Salam Browser: Putting the world’s first ‘halal’ web browser to the test
SAFE and secure browsing, no annoying pop-up adverts and easy navigation of the treacherous, often-haram waters of the internet – these are the promises of Salam Browser as it makes its foray into the tricky world of internet surfing, with some interesting results.
The latest in a growing list of halal or sharia-compliant products and services, Salam Browser claims to adhere to “adab”, which loosely translates as Islamic etiquette. According to the website, this means web browsing with Salam will “help maintain purity of your heart and benefits your values”.
Another significant feature of the browser is that it helps users “avoid haram online”, claiming to have alerts on over 1.4 million webpages with content related to pornography, gambling, “offense to religion”, and other harmful content.
“Haram” is the Arabic term for “forbidden”, and can refer to anything off-limits for Muslims such as pornography, gambling, pork, alcohol, and adultery.
The new browser, which launched this year, has gained popularity online, albeit from rather incredulous netizens:
Hipster holy browser. Yang aku tak faham, apasal mamat ni nak letak muka dia promo tu browser. pic.twitter.com/KMKjXqsxYc
— Erna Mahyuni (@ernamh) May 19, 2016
(Translated: Hipster holy browser. What I don’t understand is, what is this guy doing putting his face on the promo for a browser?)
We decided to put it to the test by installing Salam Browser and seeing what we could or could not access, barring the obvious porn sites.
The browser uses Google as its main search engine, but claims to use VPN services to filter the results and provide extra security. A Quran verse greets you when you first open the browser:
It was fairly obvious that certain words would be heavily filtered, but we weren’t quite expecting the word “porn” to come up with absolutely no results at all:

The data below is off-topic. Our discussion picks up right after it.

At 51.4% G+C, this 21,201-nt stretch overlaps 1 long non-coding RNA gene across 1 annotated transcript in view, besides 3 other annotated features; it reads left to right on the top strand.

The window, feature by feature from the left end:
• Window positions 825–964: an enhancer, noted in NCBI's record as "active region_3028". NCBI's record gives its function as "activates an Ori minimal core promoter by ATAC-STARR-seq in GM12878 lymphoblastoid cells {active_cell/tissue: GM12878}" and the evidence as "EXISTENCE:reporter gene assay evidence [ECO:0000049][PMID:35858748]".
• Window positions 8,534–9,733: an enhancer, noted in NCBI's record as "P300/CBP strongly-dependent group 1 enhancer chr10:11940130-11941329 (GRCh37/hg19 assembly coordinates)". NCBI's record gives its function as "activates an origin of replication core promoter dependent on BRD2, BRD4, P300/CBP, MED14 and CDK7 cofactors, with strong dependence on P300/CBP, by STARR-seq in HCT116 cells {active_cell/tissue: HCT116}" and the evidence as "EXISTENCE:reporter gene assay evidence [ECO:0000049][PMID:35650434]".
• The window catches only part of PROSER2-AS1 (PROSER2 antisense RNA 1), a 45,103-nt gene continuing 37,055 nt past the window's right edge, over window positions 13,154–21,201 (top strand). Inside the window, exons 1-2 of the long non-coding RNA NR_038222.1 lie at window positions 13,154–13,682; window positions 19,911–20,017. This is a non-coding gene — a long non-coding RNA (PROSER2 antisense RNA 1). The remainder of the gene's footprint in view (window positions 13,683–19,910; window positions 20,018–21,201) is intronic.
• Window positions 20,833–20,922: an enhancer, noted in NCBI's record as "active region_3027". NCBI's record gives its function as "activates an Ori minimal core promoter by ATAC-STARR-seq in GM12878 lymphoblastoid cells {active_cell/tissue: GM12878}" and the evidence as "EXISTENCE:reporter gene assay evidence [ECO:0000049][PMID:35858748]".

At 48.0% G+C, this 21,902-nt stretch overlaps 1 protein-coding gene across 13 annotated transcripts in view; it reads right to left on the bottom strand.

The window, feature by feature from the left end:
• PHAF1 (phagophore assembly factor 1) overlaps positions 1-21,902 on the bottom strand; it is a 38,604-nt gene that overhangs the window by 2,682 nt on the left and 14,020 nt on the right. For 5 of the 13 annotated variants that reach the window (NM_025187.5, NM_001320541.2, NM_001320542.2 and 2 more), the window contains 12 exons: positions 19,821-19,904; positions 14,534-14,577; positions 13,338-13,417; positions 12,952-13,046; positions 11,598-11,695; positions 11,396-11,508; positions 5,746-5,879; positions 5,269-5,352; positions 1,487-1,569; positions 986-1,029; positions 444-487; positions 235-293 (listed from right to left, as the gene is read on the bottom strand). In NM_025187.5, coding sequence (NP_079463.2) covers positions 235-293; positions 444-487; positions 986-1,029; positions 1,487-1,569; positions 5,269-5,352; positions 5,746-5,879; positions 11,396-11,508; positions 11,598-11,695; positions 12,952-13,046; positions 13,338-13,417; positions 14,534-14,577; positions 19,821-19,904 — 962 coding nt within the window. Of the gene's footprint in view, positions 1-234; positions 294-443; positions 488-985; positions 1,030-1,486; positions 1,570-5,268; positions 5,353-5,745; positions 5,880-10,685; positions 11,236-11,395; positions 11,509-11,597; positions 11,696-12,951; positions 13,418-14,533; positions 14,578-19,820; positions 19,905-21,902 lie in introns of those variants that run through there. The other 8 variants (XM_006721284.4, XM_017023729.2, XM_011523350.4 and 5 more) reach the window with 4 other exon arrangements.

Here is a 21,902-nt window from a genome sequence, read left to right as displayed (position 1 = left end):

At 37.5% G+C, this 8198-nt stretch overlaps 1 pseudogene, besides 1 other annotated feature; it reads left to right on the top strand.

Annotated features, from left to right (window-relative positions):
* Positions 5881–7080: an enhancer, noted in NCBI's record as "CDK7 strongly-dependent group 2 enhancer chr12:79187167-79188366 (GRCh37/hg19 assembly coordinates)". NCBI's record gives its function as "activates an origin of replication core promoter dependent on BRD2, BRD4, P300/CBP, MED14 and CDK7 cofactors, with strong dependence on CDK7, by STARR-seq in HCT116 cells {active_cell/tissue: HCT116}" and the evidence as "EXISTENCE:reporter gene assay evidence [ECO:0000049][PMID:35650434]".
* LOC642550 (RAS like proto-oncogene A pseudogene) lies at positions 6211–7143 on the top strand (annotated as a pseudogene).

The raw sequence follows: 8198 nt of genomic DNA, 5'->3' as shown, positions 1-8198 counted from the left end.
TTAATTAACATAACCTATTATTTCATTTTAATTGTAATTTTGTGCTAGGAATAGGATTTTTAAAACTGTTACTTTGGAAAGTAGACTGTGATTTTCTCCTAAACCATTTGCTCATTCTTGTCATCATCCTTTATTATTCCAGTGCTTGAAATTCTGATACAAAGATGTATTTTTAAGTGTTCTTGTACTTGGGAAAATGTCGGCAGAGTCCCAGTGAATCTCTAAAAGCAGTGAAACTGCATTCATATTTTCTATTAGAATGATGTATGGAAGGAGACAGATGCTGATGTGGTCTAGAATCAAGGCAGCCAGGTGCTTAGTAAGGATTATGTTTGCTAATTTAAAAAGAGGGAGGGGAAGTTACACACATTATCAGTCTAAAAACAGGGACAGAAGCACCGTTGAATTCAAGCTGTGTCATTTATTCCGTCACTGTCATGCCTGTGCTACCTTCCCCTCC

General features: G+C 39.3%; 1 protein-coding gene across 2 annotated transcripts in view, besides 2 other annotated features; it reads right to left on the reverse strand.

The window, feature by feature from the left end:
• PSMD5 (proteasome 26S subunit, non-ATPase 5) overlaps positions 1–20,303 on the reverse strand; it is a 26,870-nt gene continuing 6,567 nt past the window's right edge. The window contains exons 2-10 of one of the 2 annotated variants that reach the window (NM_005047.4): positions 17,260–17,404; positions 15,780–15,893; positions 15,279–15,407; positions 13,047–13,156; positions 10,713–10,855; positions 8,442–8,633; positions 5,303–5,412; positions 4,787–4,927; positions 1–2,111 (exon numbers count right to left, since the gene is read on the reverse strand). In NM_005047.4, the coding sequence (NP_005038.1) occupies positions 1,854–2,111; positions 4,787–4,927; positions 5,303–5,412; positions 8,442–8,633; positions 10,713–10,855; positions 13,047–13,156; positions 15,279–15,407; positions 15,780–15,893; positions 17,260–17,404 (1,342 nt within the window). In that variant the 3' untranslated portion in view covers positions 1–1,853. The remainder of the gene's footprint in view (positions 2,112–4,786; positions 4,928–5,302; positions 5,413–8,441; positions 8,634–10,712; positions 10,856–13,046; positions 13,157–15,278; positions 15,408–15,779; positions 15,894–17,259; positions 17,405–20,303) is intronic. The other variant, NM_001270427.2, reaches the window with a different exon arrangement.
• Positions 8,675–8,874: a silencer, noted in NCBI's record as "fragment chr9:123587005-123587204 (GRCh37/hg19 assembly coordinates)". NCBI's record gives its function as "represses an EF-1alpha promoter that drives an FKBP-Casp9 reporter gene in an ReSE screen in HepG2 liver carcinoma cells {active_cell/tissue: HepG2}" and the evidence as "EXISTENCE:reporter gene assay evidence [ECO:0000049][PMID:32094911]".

Searching for specific body parts shows up mostly the same results as Google Chrome does, such as anatomy information and Wikipedia pages. However, when searching for “breasts”, both browsers show results for a YouTube video titled ‘7 Types of Breasts’ but only Google Chrome features a thumbnail picture of the video, which includes a woman wearing only a bra.
Both browsers show results for a chicken recipe titled ’34 Boneless Skinless Chicken Breast Recipes’, in case one was wondering.
We also searched for “pork” and “bacon” to see if using Salam would block or filter the search – it doesn’t but the results do vary from Google Chrome’s.
“Bacon” on Salam’s top results show ‘vegetarian bacon’, actor Kevin Bacon’s Twitter account, and English philosopher Francis Bacon’s Wikipedia page.
The same search on Chrome however throws up similar results, except for the suggestion of vegetarian bacon and Francis Bacon. Instead, a popular web page appears to be a filler-text generator called “Bacon Ipsum“.
Upon request, we searched for the term “MILF” (Mother I’d Like to F**k) to compare the results between Chrome and Salam, and found that Salam throws up results for Moro Islamic Liberation Front, an independence movement started in the Philippines.
Chrome, on the other hand, shows the Urban Dictionary definition for the term, as well as a Wikipedia page and an X-rated website using it as a tag.
Interestingly, Salam and Chrome’s results for the term ISIS also differ. Chrome’s top result, shown on the right side of the page, is information on the Institute of Strategic and International Studies. Alternatively, Salam’s top result is information on the so-called Islamic State of Iraq and the Levant.
It is worth noting that both browsers come up with the most recent news items relating to the search, and do not appear to be filtered using any bias.
We also searched a whole hoax of other rather rude words (fun fact: the word “cum” on Salam shows results for the Latin phrase ‘Cum Laude’, as well as a Christian bookstore called C.U.M. Books. Go figure), but overall our experience on Salam was actually quite positive.
Having said that, we have suspicions that Salam does not actually use a VPN service as it claims to do on its landing page – rather, it uses a series of extensions to filter results and provide security for the user.
The extensions we found include Salam Protect, Salam Safe Browsing, and Salam Search Safeguard. The extension that appears to hide a user’s geolocation, Salam Safe Gate, is nowhere to be found. We have reached out to the developers for clarification on this matter.
To further determine whether or not we could be geolocated, we used IP Tracker.org to find out and we were successful – right down to the Asian Correspondent‘s postcode.
So what can be said about the world’s first “halal” browser? Overall, it’s not bad – although it is essentially a Chrome duplicate and takes longer to load than other browsers because of all the filters the results go through.
We would probably recommend it for parents who don’t want their children accessing potentially “harmful” content, or at least explicit content.
Extra note: We couldn’t resist trying to access just one porn site, just for peace of mind. Suffice to say it did not work:
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